R.S. Broomfield, Ag. C.J.
1. This is an application for revision by one Kanayalal Gujar against his conviction under Section 266 of the Indian Penal Code of the offence of being in possession of a false weight or measure known toi be false with the intention that the same may be fraudulently used. The conviction was by the First Class Magistrate of Junnar, and it was confirmed on appeal by the Sessions Judge of Poona.
2. The learned advocate, who appears for the applicant, contends, in the first place, that the measures used in this case were not false within the meaning of Section 266, and, in the second place, that a fraudulent intention has not been established.
3. The facts are very simple. The accused is a Sawkar and he deals in hirda. He had purchased a quantity of about sixteen maunds of hirda from one Savleram, and he got the hirda measured by means of two measures called adhotis. The measurement was made by Savleram the vendor himself with the assistance of another person. The adholis are old measures and are not in accordance with the standard prescribed by the Weights and Measures Act (Bom. IV of 1932). The patil of the village was present at the time, and he says that he warned the accused not to use these old measures, and that, as the accused persisted in using them:, when the measurement of the hirda was completed he seized the adholis and handed them over to the police.
4. The view taken by the lower Courts was that the adholis in question must be regarded as false measures, because they are smaller than the adholi measures prescribed by the Weights and Measures Act. Because they are smaller, and the accused deliberately used these old measures, it has been held that he must have acted fraudulently. This finding has been arrived at in spite of the evidence making it clear that Savleram, the vendor, was himself using these measures and had consented that they should be used. In our opinion, the conviction of the accused for an offence under Section 266 of the Indian Penal Code cannot be sustained on these facts.
5. Under Section 12 of the Weights and Measures Act it is provided that, subject to the provisions of Section 46 (with which we are not concerned), all dealings or contracts in any area in which the Act is in force shall be deemed to be had or made according to one of the standard weights or measures, and it shall not be lawful to use any other weight or measure in relation to any such dealing or contract. The section further provides that any dealing or contract, so far as it contravenes the provisions of the section, shall be void, unless it is proved that such dealing or contract was had or made without intention to contravene the said provisions. By Section 31 of the Act it is made a penal offence punishable with imprisonment or fine or both to use any weight or measure fraudulently. But Section 44 of the Act provides that no prosecution under the Act shall be instituted, except by or with the previous sanction of the Collector, or an officer specially empowered by the Collector, or by Government.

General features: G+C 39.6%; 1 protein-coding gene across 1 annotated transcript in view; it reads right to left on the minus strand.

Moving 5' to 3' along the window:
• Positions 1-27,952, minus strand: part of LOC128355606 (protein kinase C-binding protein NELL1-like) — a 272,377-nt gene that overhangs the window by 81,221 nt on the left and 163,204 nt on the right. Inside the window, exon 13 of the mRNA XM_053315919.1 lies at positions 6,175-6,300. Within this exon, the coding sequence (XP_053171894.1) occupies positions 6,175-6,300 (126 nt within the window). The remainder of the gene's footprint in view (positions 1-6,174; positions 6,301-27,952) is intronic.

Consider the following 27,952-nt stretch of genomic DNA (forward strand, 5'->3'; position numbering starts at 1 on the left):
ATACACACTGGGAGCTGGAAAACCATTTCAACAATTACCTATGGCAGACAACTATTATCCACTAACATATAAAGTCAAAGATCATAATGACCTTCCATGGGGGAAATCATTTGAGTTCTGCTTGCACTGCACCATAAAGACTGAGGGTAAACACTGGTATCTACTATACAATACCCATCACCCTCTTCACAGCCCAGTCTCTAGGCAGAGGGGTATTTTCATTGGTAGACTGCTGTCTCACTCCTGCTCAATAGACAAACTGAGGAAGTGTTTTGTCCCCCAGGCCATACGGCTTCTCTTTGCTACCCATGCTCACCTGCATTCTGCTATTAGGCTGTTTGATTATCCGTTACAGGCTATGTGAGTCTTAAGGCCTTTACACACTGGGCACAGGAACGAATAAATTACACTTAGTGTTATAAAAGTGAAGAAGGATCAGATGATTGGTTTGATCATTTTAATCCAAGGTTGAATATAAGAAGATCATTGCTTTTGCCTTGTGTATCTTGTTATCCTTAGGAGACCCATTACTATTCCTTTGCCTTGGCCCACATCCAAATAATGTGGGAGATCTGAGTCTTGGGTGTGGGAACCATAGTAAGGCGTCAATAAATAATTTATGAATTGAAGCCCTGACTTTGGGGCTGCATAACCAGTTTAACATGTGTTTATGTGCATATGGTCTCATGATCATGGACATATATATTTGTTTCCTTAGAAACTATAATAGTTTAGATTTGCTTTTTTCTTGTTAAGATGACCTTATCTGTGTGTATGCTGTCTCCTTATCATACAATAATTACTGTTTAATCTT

6. The Weights and Measures Act applies to the District of Poona, and it may be that the transaction between the parties was void under Section 12. Provided the use of the measures was fraudulent, the use would be an offence under Section 31, although, as I have said, prosecution under the Act would require sanction. But the fact that an offence may have been committed under the Weights and Measures Act does not make the measures false within the meaning of Section 266. According to the ordinary use of language, if a measure is described as false, that means that it is something other than what it purports to be. In Ratanlal's Law of Crimes a passage is cited from Stokes' Anglo-Indian Codes, Vol. I, to the effect that the word 'false' in Section 264 and the following sections means ' different from the instrument, weight or measure, which the offender and the person defrauded have fixed upon, expressly or by implication, with reference to their mutual dealings.' No suggestion has been made that the accused represented in any way that the adiholis were of the standard measure In fact the evidence makes it perfectly clear that he did nothing of the scat. We hold, therefore, that the measures were not false measures within the meaning of this section of the Penal Code.
7. We are also not satisfied that there was any fraud. The vendor Savleram consented to the use of these measures. Whether he did so with reluctance, or not does not, in our opinion, make any difference. In Emperor v. Harak Chand Marwari I.L.R. (1917) All. 84 Mr. Justice Tuball, in dealing with a somewhat similar case under Section 266, observed as follows (p. 86):
A necessary ingredient of an offence under section 266 is fraudulent intent. One knows full well that the measures of weight and measures of length which are in use in this country in villages and towns differ considerably from the standard measures laid down by Government under Act II of 1889. Where both purchaser and seller are well aware of the actual measure being used, there can be no question of fraudulent intent. It is only when the seller purports to sell according to) a certain standard and sells below that standard, that he can be said to be guilty of fraud.
8. In the present case it appears to have been agreed between the accused and Savleram that the hirda was to be measured by the adholis produced by the accused, and we think it quite impossible to hold that under the circumstances the accused had a fraudulent intent.
9. The conviction and sentence must be set aside. The fine must be refunded.